You know what money does buy? Office space. Light and heat. The salaries of the professional staff who trained me to listen carefully and compassionately to the deeply wounded. Give of your time and talent if you can- love (and people) will always trump money. Money can't talk someone through a desperately low moment. However, combining money with talented, passionate people is a sort of alchemy that makes so much magic possible- the young woman who decides to live another day, the well that makes it easier for thirsts to be quenched. Money + The Right People make Hope, give Life, create Peace, generate Sustainable Solutions. Isn't that exciting?

Money is a sensitive, emotional topic. You have to do what is right for you. I certainly wouldn't want you to tithe because I said so. I don't tithe because Pastor Hank or the Bible says so. I tithe because I love the way it feels to create something beautiful in the world with my money. I love putting the resource that money is to work doing something positive and supportive instead of something negative and destructive. If this speaks to you, perhaps it's time to make tithing a regular practice. It has totally shifted the way that I think about money, generosity and gratitude. It has changed my life. Would you like it to change yours?

Beginning this week, I will be posting a reoccurring entry entitled "The Weekly Tithe," which will highlight the cause or causes that I'm backing that week. I hope to call attention to the incredible organizations which inspire my generosity and make my heart sing. Hopefully this will inspire your generosity, as well- if not for my causes, then for the ones which you hold dear. Please join me in the flow of giving.

Thursday, February 27, 2014

The Easy Way Out, Over, Under, Around

Roundabout or straight through?
As a noun, a bypass is a road that passes around, rather than through, a city. You can also receive a coronary bypass, wherein a vein or an artery from elsewhere in your body is grafted to your heart to create an open channel for blood flow when one of your coronary arteries becomes blocked. As a verb, to bypass describes personal behavioral decisions: go past or around, avoid, evade, dodge, escape, elude, sidestep, shortcut. Choosing to circumnavigate something rather than go straight through the center of it can be pragmatic (i.e. The Fire Swamp with its quick sand and R.O.U.S.). It can also indicate fearful avoidance. Are you being intelligent or cowardly? Thoughtful or weak? What motivation lies beneath your course of action?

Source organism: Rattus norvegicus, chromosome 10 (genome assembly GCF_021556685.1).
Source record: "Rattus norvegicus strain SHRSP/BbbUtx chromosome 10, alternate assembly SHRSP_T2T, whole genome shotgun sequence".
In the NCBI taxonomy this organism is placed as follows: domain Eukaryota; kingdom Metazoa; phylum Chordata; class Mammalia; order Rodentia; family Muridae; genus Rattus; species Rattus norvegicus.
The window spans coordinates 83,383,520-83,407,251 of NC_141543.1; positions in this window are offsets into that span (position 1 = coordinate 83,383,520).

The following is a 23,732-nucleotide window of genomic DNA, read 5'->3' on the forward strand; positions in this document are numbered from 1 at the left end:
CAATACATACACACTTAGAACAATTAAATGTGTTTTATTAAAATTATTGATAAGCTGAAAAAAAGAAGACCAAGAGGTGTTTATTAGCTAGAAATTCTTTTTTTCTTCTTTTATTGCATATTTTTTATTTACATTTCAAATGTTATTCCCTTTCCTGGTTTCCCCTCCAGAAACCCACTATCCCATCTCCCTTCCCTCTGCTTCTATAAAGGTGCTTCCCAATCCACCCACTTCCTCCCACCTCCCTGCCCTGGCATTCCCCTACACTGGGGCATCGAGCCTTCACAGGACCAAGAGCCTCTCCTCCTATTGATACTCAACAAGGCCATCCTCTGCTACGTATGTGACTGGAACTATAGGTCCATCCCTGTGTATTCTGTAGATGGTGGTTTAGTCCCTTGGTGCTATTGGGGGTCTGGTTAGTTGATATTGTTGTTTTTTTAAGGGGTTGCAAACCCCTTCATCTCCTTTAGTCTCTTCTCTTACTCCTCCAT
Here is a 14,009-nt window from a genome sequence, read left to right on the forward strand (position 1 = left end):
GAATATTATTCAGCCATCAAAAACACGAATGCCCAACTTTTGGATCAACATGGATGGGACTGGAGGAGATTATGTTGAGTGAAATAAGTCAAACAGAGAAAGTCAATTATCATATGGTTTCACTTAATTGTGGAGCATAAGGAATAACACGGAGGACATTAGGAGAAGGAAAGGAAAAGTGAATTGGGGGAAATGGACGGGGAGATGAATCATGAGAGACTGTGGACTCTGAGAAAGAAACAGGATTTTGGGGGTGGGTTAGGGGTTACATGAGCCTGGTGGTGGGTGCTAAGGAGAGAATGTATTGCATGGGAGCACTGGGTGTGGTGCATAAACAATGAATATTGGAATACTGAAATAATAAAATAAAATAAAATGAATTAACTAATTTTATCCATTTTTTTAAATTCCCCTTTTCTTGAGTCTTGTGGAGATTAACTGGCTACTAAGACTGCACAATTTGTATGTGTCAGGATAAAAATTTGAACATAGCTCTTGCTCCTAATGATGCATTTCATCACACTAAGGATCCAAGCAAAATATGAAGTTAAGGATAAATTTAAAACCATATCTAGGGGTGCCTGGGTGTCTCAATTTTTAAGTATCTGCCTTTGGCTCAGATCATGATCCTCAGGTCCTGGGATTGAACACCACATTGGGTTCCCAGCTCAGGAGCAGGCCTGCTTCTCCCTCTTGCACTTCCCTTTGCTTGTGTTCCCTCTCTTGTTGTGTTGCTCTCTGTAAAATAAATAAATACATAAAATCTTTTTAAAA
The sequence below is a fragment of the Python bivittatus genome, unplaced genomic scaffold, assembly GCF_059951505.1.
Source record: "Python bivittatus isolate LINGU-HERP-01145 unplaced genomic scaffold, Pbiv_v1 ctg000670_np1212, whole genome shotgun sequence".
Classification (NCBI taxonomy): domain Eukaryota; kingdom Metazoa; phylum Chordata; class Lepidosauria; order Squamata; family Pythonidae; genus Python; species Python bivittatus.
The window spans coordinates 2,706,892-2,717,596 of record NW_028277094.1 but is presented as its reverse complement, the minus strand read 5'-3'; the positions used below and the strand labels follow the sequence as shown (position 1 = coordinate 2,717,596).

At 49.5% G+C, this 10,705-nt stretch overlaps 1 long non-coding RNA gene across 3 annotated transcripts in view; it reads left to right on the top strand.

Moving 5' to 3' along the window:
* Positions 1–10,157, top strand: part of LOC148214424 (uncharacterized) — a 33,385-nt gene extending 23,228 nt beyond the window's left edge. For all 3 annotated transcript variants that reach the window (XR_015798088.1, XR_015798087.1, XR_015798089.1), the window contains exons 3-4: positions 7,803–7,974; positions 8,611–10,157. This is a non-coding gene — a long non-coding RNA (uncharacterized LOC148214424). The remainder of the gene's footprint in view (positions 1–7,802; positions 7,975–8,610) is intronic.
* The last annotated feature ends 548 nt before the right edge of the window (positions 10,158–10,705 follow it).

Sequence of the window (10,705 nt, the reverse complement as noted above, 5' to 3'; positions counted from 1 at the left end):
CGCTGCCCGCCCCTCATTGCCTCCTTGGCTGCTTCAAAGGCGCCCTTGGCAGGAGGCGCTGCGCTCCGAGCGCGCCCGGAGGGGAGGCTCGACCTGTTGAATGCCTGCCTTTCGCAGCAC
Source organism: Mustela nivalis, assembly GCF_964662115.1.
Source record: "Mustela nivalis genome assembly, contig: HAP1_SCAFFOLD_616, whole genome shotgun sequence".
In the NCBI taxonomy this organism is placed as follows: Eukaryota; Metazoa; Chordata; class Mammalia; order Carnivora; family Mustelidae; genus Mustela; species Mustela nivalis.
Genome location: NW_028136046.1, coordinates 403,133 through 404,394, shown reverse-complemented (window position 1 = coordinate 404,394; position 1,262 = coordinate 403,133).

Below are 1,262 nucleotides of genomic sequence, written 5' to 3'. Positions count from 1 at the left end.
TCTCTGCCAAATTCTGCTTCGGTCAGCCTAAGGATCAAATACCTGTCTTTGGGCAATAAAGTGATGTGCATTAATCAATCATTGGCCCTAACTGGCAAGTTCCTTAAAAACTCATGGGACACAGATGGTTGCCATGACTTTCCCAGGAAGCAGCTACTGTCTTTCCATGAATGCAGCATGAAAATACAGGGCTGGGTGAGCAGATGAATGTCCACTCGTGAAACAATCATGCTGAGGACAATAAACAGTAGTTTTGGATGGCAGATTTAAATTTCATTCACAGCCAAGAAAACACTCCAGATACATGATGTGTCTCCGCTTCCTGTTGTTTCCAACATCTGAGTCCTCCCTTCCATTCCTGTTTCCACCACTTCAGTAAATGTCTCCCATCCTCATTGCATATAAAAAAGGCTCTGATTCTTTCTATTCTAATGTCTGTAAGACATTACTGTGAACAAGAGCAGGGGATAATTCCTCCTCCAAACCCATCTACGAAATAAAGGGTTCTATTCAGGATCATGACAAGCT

There are places we may never want to go, towns to which we may never want to return. We would drive 100 miles out of our way to avoid catching so much as a glimpse of the skyline. No matter how far, deep and wild our travels may be, these places follow us like specters, lurking just outside our consciousness waiting to visit us in sensitive triggers and haunted dreams. Our fear, trauma, anger and sadness have fiery homes in our bodies and minds, and as long as we build bypasses around them they remain in residence, smoldering and dictating our direction.

Bypasses look different for everyone. You'll know you're engaging in bypassing when you reach a difficult point where you cannot go any further without being truly vulnerable and veer sharply to the left. What comes after varies based on what your poison is and what you're avoiding by its usage. Sometimes these behaviors are called "coping mechanisms" or "self-medicating." When we hit the wall and retract from the challenge it presents, it is these tried-and-true methods we use to come back into our familiar equilibrium and feel good again.

Being vulnerable would allow us to ask the illuminating and therefore possibly frightening question, "Why?" Why am I doing this? Why am I so afraid? Why am I so angry? The right questions are an upsetting force to our equilibrium. They shift our perception of reality and allow us to see what clouds the lens with which we view the world. Sometimes we already know the answers to these questions without having to ask, which can make our challenges all the more formidable. We know exactly what we're avoiding and are sure that confronting it directly will crush us under its punishing weight. No one particularly enjoys discomfort, thus our creative tactics and tools for maintaining a sense of the rightness of things, even if it is illusory. Let's examine some of these facilitators of bypassing...

Spirituality